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What constitutes a period bow?

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  • jameswolfden
    I was wondering what the different kingdoms consider a period bow. It seems to me that there is a dearth of period documentation on the different tiller of
    Message 1 of 10 , Jan 2, 2002
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      I was wondering what the different kingdoms consider a period bow. It
      seems to me that there is a dearth of period documentation on the
      different tiller of self-bows used in England and Europe. I might
      speculate that the Welsh elm bow was a flat bow rather than an
      english long bow but I can't find much documentation that actually
      describes in detail its shape and tiller.

      Would you consider a flat bow period? Would the shape of its handle
      make a difference? I tend to associate the narrow handle to be a more
      new world influence but bows like the holmegaard and meare heath show
      the style existed pre-period.

      Would you consider a hickory-backed ELB with horn nocks period or
      would you demand documentation that showed that the english used
      composite materials in their bow?

      How period do you have to be to be period?

      James Wolfden
      Lions Gate
    • grey_taylor
      Caid: Period Division The purpose for the period division is to encourage archers to try to use archery gear that is modeled after those used before 1600. Both
      Message 2 of 10 , Jan 2, 2002
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        Caid:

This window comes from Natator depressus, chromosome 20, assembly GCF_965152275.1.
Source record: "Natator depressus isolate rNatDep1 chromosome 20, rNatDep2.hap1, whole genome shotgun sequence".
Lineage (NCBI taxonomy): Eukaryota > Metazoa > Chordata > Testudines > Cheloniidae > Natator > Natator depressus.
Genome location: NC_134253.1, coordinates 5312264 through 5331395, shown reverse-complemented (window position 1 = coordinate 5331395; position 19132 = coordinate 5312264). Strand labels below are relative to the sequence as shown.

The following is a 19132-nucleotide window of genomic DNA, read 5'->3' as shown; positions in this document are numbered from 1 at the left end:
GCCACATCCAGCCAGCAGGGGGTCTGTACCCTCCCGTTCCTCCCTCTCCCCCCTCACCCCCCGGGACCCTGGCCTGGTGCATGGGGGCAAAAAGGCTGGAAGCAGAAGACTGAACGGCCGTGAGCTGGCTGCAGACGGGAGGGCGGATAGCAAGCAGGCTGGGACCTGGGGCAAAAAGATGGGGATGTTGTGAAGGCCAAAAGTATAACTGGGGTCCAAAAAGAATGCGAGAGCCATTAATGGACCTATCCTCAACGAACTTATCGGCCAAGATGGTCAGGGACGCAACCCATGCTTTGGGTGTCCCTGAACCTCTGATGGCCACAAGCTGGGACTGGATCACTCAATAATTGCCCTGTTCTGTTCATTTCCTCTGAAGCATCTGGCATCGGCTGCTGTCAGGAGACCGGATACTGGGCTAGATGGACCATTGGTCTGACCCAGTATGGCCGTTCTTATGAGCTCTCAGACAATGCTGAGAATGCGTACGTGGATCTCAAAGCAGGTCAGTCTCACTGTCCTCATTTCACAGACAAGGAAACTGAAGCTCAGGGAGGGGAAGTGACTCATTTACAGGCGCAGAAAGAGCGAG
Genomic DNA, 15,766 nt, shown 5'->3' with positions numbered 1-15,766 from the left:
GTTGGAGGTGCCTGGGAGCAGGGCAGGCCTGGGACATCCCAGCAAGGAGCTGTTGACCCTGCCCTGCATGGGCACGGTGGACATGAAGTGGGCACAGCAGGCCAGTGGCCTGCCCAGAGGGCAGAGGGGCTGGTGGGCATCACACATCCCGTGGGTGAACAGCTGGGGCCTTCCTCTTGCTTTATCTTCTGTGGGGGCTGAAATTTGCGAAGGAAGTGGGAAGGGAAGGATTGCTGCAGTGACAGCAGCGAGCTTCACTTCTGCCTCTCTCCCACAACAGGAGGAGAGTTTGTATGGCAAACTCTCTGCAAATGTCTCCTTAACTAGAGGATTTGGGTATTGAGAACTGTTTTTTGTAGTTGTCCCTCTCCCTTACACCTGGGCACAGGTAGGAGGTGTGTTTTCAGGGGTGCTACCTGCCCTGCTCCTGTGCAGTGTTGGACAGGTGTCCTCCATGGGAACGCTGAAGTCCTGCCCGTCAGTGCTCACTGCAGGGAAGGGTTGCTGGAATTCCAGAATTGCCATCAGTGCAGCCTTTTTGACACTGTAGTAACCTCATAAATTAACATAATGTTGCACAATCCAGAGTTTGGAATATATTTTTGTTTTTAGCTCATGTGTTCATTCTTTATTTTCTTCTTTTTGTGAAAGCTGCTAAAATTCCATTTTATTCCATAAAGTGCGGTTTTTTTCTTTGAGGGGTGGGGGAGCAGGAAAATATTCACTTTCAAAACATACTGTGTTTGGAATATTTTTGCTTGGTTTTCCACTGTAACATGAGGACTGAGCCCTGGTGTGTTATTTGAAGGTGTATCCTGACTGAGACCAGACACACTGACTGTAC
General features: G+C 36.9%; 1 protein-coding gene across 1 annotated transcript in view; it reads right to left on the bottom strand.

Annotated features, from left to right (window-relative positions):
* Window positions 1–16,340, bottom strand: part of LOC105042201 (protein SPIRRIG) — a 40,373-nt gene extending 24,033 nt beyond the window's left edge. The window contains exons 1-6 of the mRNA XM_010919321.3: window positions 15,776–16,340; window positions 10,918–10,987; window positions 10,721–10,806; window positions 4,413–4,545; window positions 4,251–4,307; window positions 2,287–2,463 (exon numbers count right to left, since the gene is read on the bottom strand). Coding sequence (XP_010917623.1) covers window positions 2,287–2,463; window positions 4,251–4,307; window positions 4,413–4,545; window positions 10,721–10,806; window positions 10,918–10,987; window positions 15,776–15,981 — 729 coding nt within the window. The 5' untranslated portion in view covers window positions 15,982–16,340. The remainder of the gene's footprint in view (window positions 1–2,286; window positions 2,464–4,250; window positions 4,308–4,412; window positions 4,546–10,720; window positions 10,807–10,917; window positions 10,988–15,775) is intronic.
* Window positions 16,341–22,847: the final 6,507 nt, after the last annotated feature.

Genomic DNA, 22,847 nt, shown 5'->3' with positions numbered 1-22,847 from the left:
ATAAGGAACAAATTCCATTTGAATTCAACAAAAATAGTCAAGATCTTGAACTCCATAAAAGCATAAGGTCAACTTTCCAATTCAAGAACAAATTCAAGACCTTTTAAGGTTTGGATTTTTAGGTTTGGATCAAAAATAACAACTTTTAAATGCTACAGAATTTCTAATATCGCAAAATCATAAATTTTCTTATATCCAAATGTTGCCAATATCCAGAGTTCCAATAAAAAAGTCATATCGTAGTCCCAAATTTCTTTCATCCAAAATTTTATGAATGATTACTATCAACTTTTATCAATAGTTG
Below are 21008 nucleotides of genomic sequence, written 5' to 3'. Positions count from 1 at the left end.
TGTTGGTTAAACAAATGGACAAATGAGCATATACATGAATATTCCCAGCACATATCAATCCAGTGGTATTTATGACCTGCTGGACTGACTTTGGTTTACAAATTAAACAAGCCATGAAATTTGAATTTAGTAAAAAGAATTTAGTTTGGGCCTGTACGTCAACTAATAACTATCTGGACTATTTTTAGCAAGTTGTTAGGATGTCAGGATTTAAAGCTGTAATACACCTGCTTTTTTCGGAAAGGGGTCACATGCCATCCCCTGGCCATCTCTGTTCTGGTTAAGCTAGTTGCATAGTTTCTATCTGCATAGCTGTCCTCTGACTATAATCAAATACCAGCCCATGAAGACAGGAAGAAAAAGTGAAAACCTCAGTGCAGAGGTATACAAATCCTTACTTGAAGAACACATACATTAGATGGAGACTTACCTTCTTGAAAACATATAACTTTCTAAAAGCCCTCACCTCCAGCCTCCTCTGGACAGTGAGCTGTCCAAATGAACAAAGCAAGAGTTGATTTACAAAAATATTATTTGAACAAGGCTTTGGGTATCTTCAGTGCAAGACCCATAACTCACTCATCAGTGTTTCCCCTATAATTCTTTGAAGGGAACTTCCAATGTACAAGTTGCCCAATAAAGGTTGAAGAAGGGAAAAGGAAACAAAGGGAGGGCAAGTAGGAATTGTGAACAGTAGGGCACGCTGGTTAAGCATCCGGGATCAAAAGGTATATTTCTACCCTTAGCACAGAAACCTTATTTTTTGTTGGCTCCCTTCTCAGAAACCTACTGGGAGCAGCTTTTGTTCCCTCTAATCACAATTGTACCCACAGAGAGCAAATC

Period Division
        The purpose for the period division is to encourage archers to try to
        use archery gear that is modeled after those used before 1600. Both
        long bows or recurves may be used. Modern materials (i.e. artificial
        sinew, fiber glass, etc.) may be used as long as the use does not
        give an unfair advantage in performance over period materials. Arrows
        must be self nocked. The archer should be able to document the parts
        of their gear.


        --- In SCA-Archery@y..., "jameswolfden" <jim_welch@c...> wrote:
        > I was wondering what the different kingdoms consider a period bow.
        It
        > seems to me that there is a dearth of period documentation on the
        > different tiller of self-bows used in England and Europe. I might
        > speculate that the Welsh elm bow was a flat bow rather than an
        > english long bow but I can't find much documentation that actually
        > describes in detail its shape and tiller.
        >
        > Would you consider a flat bow period? Would the shape of its handle
        > make a difference? I tend to associate the narrow handle to be a
        more
        > new world influence but bows like the holmegaard and meare heath
        show
        > the style existed pre-period.
        >
        > Would you consider a hickory-backed ELB with horn nocks period or
        > would you demand documentation that showed that the english used
        > composite materials in their bow?
        >
        > How period do you have to be to be period?
        >
        > James Wolfden
        > Lions Gate
      • Bruce R. Gordon
        Greetings I haven t done detailed research in the area, but I have wandered through some sources. Nothing that I ve seen suggests that flatbows were common in
        Message 3 of 10 , Jan 2, 2002
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          Greetings
          I haven't done detailed research in the area, but I have wandered through
          some sources. Nothing that I've seen suggests that flatbows were common
          in Europe within period. I agree that the technology precedes period
          (vide Holmegaard, etc.), but it seems not to have had much influence
          overall.
          I've never heard of a period ELB as a composite, except perhaps in the
          riser. Composites were known, of course; Huns, Mongols, Turks, they all
          built composite bows - you find that sort of thing wherever archery is
          regarded as useful, but ready sources of wood are scarce. And in any